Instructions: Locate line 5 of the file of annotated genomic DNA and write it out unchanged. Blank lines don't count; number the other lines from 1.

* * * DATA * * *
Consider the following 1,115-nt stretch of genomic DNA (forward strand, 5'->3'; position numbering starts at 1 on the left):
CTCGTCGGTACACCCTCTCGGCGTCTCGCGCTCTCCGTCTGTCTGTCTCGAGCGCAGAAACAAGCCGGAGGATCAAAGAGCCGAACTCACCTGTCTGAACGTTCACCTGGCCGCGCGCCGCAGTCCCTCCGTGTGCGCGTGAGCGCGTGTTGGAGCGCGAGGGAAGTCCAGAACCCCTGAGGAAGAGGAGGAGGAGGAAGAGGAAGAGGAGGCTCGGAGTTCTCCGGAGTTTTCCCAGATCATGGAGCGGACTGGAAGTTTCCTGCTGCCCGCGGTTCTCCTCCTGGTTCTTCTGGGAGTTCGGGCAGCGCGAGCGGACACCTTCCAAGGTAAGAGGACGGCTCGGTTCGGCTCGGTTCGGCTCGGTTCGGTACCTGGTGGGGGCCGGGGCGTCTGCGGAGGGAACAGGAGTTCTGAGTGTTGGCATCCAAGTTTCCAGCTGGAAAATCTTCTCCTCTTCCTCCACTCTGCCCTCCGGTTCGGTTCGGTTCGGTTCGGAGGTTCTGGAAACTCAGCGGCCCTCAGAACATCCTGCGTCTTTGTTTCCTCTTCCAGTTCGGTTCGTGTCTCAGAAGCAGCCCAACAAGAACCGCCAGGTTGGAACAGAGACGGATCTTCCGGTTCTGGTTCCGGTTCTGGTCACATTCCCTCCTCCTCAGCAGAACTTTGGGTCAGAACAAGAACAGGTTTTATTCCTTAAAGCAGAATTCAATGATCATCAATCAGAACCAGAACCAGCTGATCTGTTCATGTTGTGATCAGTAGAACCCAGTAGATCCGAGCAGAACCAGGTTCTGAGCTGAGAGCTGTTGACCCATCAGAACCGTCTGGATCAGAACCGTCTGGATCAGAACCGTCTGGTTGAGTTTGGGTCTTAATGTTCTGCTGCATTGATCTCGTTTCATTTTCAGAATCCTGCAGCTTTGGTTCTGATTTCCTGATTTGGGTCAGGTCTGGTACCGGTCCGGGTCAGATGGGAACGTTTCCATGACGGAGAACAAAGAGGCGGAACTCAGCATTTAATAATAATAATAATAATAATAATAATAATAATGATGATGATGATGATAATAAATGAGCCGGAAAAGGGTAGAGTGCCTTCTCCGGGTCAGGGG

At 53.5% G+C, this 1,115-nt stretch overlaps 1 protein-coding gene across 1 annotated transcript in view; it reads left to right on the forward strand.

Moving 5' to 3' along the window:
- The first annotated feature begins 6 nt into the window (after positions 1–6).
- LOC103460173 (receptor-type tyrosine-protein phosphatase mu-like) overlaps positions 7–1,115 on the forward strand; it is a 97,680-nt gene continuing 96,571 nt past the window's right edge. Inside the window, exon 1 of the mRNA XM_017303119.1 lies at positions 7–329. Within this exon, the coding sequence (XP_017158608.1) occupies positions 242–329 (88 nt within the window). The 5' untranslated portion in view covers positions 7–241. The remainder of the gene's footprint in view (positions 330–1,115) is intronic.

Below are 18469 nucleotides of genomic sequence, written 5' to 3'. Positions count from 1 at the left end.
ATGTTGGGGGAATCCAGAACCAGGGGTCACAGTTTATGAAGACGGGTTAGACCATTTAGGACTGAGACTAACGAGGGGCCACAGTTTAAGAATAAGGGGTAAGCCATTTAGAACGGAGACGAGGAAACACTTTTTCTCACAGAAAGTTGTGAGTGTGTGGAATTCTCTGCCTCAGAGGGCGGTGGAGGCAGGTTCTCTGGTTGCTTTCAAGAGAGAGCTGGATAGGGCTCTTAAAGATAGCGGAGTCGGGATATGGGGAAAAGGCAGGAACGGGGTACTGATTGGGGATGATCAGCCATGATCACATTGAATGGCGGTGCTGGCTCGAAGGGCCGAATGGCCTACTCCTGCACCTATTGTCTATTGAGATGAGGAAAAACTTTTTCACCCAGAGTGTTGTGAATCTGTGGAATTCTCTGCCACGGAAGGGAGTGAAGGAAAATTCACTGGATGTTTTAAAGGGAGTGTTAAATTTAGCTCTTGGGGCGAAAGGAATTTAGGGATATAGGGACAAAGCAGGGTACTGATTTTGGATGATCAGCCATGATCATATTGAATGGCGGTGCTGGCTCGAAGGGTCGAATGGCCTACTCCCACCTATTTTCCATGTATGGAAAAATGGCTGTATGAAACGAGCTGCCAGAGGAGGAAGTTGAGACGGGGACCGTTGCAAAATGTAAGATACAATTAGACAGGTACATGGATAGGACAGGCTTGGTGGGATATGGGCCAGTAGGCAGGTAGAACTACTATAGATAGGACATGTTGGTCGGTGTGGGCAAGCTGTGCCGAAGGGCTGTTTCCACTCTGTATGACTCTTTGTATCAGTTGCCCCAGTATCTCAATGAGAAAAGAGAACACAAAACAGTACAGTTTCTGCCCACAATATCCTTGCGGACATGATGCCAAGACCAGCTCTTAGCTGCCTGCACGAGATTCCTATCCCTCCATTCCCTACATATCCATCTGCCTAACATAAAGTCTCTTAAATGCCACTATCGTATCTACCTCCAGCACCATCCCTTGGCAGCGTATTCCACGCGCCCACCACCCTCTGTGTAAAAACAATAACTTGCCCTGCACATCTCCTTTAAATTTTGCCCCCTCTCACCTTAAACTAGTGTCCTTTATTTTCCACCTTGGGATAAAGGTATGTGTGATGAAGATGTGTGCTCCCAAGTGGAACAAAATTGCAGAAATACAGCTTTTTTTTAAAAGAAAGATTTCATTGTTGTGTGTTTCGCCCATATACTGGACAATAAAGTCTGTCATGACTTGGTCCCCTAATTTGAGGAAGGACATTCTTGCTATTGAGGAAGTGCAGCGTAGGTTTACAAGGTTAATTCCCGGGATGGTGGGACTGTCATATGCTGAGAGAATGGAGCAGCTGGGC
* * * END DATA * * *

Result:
- The first annotated feature begins 6 nt into the window (after positions 1–6).